The goal of this proposal is to gain a deeper understanding of enzyme catalysis.
Our aims are:(a), to see why particular functional groups in enzymes are ideal for particular catalytic tasks:(b), to recognize the usefulness of particular structural motifs; (c), to be able to predict the kinetic consequences of small structural changes; and (d), to see if the kinetic properties of enzymes have been refined for each metabolic niche. We shall continue to exploit triosephosphate isomerase, which is a splendid test-bedford the evaluation of important elements of enzyme catalysis. Site-directed changes will be use d to probe particular enzyme features and functionalities, and the technique of random mutagenesis will be further developed to explore the nature of the sequence 'landscape' in the generation of catalytic potency. In these pursuits, answers to the following questions will be sought: Do enzymes use bidentate bases and acids to catalyze proton shifts merely by side-chain rotation? Can we test recent theoretical statements about the importance of charges that are relatively remote from the active site? How does an alpha-helix fine-tune the pKa value of an ionizing group, or affect the strength of substrate binding? What is the movement of 1 A worth kinetic terms? Can equivalent rate accelerations be achieved wit a different set of catalytic groups? Are enzymes from organisms adapted to lave a t-1.6oC or + 105oC predictably different? Answers to these and other questions will provide a firmer basis from which the catalytic activity of enzymes can become a predictive science.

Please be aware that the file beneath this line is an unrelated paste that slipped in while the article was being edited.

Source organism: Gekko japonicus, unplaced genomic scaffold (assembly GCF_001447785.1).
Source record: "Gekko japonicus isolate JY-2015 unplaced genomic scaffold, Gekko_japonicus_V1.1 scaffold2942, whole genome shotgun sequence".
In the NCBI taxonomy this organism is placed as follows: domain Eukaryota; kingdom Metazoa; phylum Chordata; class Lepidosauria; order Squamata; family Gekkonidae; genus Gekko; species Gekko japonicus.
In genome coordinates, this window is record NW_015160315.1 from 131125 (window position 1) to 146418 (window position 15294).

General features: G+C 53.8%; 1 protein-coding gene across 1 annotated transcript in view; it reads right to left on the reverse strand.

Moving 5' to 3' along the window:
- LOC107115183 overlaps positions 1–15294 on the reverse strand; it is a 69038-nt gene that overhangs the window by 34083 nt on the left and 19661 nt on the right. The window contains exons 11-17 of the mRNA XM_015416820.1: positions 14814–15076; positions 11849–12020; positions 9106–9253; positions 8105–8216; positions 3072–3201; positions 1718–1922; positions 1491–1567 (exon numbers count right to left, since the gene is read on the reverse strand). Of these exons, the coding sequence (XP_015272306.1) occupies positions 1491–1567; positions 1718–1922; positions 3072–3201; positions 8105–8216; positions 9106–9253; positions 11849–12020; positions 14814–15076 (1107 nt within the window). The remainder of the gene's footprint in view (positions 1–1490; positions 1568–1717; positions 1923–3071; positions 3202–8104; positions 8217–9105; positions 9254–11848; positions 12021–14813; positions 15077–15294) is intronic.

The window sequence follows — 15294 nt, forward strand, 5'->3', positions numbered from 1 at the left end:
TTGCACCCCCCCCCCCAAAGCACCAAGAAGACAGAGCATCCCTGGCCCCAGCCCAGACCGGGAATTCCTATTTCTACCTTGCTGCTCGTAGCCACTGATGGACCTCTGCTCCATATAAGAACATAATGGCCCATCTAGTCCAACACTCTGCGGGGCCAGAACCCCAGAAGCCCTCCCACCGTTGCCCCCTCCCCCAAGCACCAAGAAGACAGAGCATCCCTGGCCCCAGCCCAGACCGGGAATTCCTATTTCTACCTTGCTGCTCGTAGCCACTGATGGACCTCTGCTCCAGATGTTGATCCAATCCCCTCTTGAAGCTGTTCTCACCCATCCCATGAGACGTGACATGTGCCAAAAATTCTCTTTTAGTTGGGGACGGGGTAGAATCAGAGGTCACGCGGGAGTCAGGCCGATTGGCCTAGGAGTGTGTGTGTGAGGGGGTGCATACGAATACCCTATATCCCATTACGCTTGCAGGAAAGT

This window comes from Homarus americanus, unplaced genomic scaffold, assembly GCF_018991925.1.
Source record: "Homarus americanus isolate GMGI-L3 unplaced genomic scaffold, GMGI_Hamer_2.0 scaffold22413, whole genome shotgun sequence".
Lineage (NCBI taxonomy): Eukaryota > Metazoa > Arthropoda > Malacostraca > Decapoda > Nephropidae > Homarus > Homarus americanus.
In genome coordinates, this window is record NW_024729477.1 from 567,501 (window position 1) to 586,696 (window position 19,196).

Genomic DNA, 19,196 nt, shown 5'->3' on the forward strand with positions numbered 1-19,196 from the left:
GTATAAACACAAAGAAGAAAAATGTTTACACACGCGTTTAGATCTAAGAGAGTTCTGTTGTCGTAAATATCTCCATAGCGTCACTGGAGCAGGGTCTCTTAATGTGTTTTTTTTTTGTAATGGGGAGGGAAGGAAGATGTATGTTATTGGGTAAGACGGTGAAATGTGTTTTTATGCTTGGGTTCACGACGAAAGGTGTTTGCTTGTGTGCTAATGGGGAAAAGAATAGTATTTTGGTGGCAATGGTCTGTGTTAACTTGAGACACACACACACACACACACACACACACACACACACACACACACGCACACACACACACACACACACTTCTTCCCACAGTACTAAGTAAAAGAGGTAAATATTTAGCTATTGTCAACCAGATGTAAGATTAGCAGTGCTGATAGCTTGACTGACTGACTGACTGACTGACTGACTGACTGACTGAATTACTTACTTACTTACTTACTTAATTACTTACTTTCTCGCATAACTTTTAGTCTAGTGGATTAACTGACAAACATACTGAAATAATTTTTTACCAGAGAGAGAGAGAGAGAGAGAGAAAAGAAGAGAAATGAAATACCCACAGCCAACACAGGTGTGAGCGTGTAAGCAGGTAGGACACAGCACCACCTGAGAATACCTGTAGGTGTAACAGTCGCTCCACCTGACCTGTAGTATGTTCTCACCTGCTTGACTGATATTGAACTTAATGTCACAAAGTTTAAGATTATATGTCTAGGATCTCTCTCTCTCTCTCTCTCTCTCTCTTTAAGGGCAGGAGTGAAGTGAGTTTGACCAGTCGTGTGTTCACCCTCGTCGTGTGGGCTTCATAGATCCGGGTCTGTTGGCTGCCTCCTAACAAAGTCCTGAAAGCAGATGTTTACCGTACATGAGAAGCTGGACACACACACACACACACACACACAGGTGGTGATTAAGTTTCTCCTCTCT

|Bertolaet, B L; Knowles, J R (1995) Complementation of fragments of triosephosphate isomerase defined by exon boundaries. Biochemistry 34:5736-43|